Up close these guys are cute, about 1/4″ long, but friend Meg said years ago how she always hated Chicken & Stars soup because there were “too many of them” (stars). This could be too many baby caterpillars for you. I understand.
This time of year, the romantic love promo machine kicks into high gear. People without a partner, or a partner that seems not to care, feel Less Than. It’s enough to make you irritable.
But then everyone is irritable lately, so you’ll blend right in. Even Siri is cranky. “Ready to send it?” she asked this week. I did not respond quickly. READY TO SEND IT?? she repeated. I said never you mind, Missy, I’ll send it myself.
The reality is you don’t need romantic love to be happy. You can love all manner of things. Your home. The arts. A creature. Night. Friend Denise said that in 2022 she wants to do more things that bring her joy. Smart. Maybe you love a sport or hobby. Doing good deeds. Cooking. Napping.
Me, I love bargains. Like discounted grocery items (expired oatmeal: the other ancient grain), and buying used medical supplies on eBay. Also watching the Olympics, much as the winter sport crashes terrify. Resting. Learning an instrument or language. Sending unexpected gifts. And reading those three little words that form the perfect sentence. More on that later.
Angels among us
In December I searched online for Flash Mobs because my niece had suggested we do one at a Catholic christening we were to attend. I gazed at Youtube, entranced by mall shoppers suddenly ripping into Ode To Joy. As one will, I got sucked into other Youtube recordings, and came across Angels Among Us by Alabama. Despite the corny 80s filming and styling (sunglasses indoors) and overt whiteness, I dug the song; the images of simple people who had done great deeds (including two children) had me bawling. I dare you.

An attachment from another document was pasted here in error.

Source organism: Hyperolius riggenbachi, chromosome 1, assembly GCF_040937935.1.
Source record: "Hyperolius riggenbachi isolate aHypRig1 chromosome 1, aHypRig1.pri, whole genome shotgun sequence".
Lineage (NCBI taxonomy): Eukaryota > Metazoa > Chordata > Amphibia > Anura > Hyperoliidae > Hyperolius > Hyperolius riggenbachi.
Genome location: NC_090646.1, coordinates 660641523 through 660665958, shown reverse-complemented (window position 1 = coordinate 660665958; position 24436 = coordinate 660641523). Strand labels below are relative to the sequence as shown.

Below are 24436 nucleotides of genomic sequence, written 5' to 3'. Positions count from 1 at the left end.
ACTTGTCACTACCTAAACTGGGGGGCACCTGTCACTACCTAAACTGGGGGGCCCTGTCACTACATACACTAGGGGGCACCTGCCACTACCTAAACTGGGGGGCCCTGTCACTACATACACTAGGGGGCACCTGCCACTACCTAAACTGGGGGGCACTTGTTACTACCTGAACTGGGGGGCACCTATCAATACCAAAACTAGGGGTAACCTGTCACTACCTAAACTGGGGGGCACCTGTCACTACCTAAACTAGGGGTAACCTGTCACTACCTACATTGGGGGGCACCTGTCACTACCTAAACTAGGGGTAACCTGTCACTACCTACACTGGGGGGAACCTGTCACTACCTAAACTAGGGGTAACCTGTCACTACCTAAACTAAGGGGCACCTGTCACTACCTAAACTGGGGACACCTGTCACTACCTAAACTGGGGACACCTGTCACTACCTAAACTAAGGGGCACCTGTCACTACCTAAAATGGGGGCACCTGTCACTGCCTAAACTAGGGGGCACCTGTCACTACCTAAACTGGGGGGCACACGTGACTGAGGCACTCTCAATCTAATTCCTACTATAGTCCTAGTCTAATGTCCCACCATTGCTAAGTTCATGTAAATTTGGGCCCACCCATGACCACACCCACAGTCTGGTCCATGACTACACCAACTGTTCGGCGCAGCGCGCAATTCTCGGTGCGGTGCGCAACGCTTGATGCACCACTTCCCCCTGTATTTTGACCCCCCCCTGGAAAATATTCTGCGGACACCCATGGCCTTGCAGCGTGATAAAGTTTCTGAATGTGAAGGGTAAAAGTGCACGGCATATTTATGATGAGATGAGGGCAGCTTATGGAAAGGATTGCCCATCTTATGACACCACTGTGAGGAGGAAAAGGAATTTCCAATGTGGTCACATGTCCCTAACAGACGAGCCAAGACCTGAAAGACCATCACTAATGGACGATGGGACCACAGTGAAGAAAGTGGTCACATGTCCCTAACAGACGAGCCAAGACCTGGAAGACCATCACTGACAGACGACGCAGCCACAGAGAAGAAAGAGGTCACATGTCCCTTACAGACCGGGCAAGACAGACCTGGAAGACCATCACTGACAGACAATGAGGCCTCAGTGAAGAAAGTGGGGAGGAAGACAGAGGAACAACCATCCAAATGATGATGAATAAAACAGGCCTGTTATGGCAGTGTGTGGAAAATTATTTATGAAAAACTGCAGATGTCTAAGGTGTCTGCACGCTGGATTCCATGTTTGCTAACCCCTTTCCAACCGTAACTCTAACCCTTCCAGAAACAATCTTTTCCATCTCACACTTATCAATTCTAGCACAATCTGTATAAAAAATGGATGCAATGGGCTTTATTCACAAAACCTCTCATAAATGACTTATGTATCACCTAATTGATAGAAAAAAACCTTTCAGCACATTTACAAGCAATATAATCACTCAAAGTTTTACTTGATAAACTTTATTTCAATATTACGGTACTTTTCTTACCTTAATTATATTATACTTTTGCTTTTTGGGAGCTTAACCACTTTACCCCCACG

Never trust a snow bank
In a recent storm, I drove through a slender snowbank in a parking lot, which sadly concealed a curb I had never seen before. In nautical terms, I ran aground. After frantic calls to the manly men I know, no one could help beyond some best-guess suggestions, including Trusty Editor who was, I think, impressed with my trick driving. I sped on foot to NAPA for pro advice, where two manly men were eating pizza in a large pickup, the kind of rig that means business. You could tell they were the sort of men that know…everything. I explained my car was on a curb. Expressionless, they set aside their pizza and followed me.
At the scene, one instructed, “You’ll throw it in reverse and we’ll lift it.” (You’ll LIFT it? A car?) Sure enough, after briefly analyzing angles, they lifted it exactly right, off the curb. I gushed, “I wish I could embrace you without COVID!” One replied, almost amused, “There are nice people out there.” With no ado they returned to their truck and pizza pie, which I’d have paid for if I’d had any cash. While they looked like the type of men that don’t accept much in the way of thanks for a good deed, I nonetheless should have offered. Gentlemen, if you see this, I owe you a pizza. Good people indeed. Angels among us.
So, Dear Reader, stop being cranky, shop local for your Valentine, whoever or whatever that is, and do things that bring you joy. Lie down outside and look at the stars. Help or be helped by a stranger. Build a snow fort. And, oh, the perfect three little words? Reduced To Clear. Bring on the bargains. Good day.